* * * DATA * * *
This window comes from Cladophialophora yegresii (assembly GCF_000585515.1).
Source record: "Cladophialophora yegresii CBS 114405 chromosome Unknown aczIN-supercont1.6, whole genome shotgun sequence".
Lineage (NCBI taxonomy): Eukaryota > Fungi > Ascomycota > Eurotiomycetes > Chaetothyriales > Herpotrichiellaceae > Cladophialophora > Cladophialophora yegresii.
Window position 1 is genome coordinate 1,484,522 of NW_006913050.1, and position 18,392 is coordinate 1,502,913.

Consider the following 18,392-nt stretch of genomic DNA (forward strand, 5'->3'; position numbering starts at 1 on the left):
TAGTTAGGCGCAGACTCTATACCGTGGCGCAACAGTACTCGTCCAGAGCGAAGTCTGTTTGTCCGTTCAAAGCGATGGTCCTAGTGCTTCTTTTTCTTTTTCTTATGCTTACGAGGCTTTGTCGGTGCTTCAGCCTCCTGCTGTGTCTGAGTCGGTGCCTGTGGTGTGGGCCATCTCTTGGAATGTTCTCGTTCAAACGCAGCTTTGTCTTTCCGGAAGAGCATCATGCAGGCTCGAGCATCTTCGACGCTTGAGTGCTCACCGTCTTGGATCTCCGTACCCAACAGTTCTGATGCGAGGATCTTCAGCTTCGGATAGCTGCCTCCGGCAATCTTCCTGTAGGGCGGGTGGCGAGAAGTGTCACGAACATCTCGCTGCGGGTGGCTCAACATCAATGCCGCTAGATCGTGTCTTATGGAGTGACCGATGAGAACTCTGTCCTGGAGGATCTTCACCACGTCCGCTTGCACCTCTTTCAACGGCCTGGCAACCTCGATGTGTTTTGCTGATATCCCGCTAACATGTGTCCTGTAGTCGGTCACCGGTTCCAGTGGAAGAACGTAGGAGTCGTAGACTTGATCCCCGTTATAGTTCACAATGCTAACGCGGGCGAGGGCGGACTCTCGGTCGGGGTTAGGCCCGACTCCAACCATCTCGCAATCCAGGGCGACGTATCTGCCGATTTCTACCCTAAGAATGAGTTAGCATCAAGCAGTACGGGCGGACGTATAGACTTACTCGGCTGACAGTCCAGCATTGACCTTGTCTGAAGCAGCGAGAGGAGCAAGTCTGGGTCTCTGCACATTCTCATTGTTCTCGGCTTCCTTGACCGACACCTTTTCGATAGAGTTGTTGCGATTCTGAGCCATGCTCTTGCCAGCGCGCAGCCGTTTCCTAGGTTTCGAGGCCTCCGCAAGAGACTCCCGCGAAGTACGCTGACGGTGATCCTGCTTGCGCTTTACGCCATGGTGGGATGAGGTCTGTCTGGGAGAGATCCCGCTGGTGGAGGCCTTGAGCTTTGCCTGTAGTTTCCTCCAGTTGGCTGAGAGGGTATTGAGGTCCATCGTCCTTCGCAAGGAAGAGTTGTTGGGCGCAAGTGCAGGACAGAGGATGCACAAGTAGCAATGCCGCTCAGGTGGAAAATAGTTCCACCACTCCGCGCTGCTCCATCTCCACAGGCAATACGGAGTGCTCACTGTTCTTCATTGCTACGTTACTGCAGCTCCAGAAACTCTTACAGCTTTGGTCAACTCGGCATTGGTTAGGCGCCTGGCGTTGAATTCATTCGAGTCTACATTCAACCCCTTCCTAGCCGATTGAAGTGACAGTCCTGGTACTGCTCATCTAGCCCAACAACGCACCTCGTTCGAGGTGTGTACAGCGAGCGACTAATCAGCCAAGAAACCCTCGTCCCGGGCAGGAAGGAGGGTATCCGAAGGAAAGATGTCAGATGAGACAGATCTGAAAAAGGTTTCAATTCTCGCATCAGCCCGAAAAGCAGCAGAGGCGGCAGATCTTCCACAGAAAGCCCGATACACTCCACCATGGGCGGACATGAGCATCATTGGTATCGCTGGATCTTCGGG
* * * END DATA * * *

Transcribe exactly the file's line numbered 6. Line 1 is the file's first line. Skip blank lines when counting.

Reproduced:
TAGTTAGGCGCAGACTCTATACCGTGGCGCAACAGTACTCGTCCAGAGCGAAGTCTGTTTGTCCGTTCAAAGCGATGGTCCTAGTGCTTCTTTTTCTTTTTCTTATGCTTACGAGGCTTTGTCGGTGCTTCAGCCTCCTGCTGTGTCTGAGTCGGTGCCTGTGGTGTGGGCCATCTCTTGGAATGTTCTCGTTCAAACGCAGCTTTGTCTTTCCGGAAGAGCATCATGCAGGCTCGAGCATCTTCGACGCTTGAGTGCTCACCGTCTTGGATCTCCGTACCCAACAGTTCTGATGCGAGGATCTTCAGCTTCGGATAGCTGCCTCCGGCAATCTTCCTGTAGGGCGGGTGGCGAGAAGTGTCACGAACATCTCGCTGCGGGTGGCTCAACATCAATGCCGCTAGATCGTGTCTTATGGAGTGACCGATGAGAACTCTGTCCTGGAGGATCTTCACCACGTCCGCTTGCACCTCTTTCAACGGCCTGGCAACCTCGATGTGTTTTGCTGATATCCCGCTAACATGTGTCCTGTAGTCGGTCACCGGTTCCAGTGGAAGAACGTAGGAGTCGTAGACTTGATCCCCGTTATAGTTCACAATGCTAACGCGGGCGAGGGCGGACTCTCGGTCGGGGTTAGGCCCGACTCCAACCATCTCGCAATCCAGGGCGACGTATCTGCCGATTTCTACCCTAAGAATGAGTTAGCATCAAGCAGTACGGGCGGACGTATAGACTTACTCGGCTGACAGTCCAGCATTGACCTTGTCTGAAGCAGCGAGAGGAGCAAGTCTGGGTCTCTGCACATTCTCATTGTTCTCGGCTTCCTTGACCGACACCTTTTCGATAGAGTTGTTGCGATTCTGAGCCATGCTCTTGCCAGCGCGCAGCCGTTTCCTAGGTTTCGAGGCCTCCGCAAGAGACTCCCGCGAAGTACGCTGACGGTGATCCTGCTTGCGCTTTACGCCATGGTGGGATGAGGTCTGTCTGGGAGAGATCCCGCTGGTGGAGGCCTTGAGCTTTGCCTGTAGTTTCCTCCAGTTGGCTGAGAGGGTATTGAGGTCCATCGTCCTTCGCAAGGAAGAGTTGTTGGGCGCAAGTGCAGGACAGAGGATGCACAAGTAGCAATGCCGCTCAGGTGGAAAATAGTTCCACCACTCCGCGCTGCTCCATCTCCACAGGCAATACGGAGTGCTCACTGTTCTTCATTGCTACGTTACTGCAGCTCCAGAAACTCTTACAGCTTTGGTCAACTCGGCATTGGTTAGGCGCCTGGCGTTGAATTCATTCGAGTCTACATTCAACCCCTTCCTAGCCGATTGAAGTGACAGTCCTGGTACTGCTCATCTAGCCCAACAACGCACCTCGTTCGAGGTGTGTACAGCGAGCGACTAATCAGCCAAGAAACCCTCGTCCCGGGCAGGAAGGAGGGTATCCGAAGGAAAGATGTCAGATGAGACAGATCTGAAAAAGGTTTCAATTCTCGCATCAGCCCGAAAAGCAGCAGAGGCGGCAGATCTTCCACAGAAAGCCCGATACACTCCACCATGGGCGGACATGAGCATCATTGGTATCGCTGGATCTTCGGG